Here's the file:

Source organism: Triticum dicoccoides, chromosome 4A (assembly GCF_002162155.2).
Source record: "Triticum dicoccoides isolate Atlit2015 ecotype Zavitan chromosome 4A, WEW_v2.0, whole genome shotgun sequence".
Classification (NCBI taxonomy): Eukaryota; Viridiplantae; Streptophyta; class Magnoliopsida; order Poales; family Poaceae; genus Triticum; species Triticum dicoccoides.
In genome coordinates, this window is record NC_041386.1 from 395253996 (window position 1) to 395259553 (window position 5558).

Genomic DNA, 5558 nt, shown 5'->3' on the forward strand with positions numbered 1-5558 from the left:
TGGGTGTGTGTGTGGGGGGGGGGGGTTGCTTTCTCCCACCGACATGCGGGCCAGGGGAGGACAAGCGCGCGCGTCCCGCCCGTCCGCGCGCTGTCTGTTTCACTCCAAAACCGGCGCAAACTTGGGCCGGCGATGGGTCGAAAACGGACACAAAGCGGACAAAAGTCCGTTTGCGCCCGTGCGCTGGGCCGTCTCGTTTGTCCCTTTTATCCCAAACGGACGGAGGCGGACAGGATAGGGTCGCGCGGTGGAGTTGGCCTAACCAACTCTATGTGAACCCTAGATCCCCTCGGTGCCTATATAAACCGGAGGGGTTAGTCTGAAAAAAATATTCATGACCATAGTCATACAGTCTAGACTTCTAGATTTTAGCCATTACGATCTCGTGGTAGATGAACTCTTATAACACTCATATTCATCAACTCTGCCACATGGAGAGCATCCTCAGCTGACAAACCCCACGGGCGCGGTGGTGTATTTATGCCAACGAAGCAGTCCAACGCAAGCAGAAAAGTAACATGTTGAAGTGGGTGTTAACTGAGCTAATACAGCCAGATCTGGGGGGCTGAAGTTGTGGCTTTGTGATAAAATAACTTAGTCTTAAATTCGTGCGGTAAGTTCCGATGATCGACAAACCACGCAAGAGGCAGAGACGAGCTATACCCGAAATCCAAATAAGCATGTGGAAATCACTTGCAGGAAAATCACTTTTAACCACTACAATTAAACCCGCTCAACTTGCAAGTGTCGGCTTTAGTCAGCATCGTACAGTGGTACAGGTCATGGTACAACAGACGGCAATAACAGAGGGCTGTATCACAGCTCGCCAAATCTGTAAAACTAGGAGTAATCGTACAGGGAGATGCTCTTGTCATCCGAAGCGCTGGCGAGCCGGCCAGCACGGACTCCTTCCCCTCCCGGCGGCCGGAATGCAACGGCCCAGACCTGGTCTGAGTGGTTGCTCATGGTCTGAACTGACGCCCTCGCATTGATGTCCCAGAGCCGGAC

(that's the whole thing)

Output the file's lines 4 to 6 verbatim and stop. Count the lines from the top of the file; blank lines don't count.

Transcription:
In genome coordinates, this window is record NC_041386.1 from 395253996 (window position 1) to 395259553 (window position 5558).

Genomic DNA, 5558 nt, shown 5'->3' on the forward strand with positions numbered 1-5558 from the left:
TGGGTGTGTGTGTGGGGGGGGGGGGTTGCTTTCTCCCACCGACATGCGGGCCAGGGGAGGACAAGCGCGCGCGTCCCGCCCGTCCGCGCGCTGTCTGTTTCACTCCAAAACCGGCGCAAACTTGGGCCGGCGATGGGTCGAAAACGGACACAAAGCGGACAAAAGTCCGTTTGCGCCCGTGCGCTGGGCCGTCTCGTTTGTCCCTTTTATCCCAAACGGACGGAGGCGGACAGGATAGGGTCGCGCGGTGGAGTTGGCCTAACCAACTCTATGTGAACCCTAGATCCCCTCGGTGCCTATATAAACCGGAGGGGTTAGTCTGAAAAAAATATTCATGACCATAGTCATACAGTCTAGACTTCTAGATTTTAGCCATTACGATCTCGTGGTAGATGAACTCTTATAACACTCATATTCATCAACTCTGCCACATGGAGAGCATCCTCAGCTGACAAACCCCACGGGCGCGGTGGTGTATTTATGCCAACGAAGCAGTCCAACGCAAGCAGAAAAGTAACATGTTGAAGTGGGTGTTAACTGAGCTAATACAGCCAGATCTGGGGGGCTGAAGTTGTGGCTTTGTGATAAAATAACTTAGTCTTAAATTCGTGCGGTAAGTTCCGATGATCGACAAACCACGCAAGAGGCAGAGACGAGCTATACCCGAAATCCAAATAAGCATGTGGAAATCACTTGCAGGAAAATCACTTTTAACCACTACAATTAAACCCGCTCAACTTGCAAGTGTCGGCTTTAGTCAGCATCGTACAGTGGTACAGGTCATGGTACAACAGACGGCAATAACAGAGGGCTGTATCACAGCTCGCCAAATCTGTAAAACTAGGAGTAATCGTACAGGGAGATGCTCTTGTCATCCGAAGCGCTGGCGAGCCGGCCAGCACGGACTCCTTCCCCTCCCGGCGGCCGGAATGCAACGGCCCAGACCTGGTCTGAGTGGTTGCTCATGGTCTGAACTGACGCCCTCGCATTGATGTCCCAGAGCCGGAC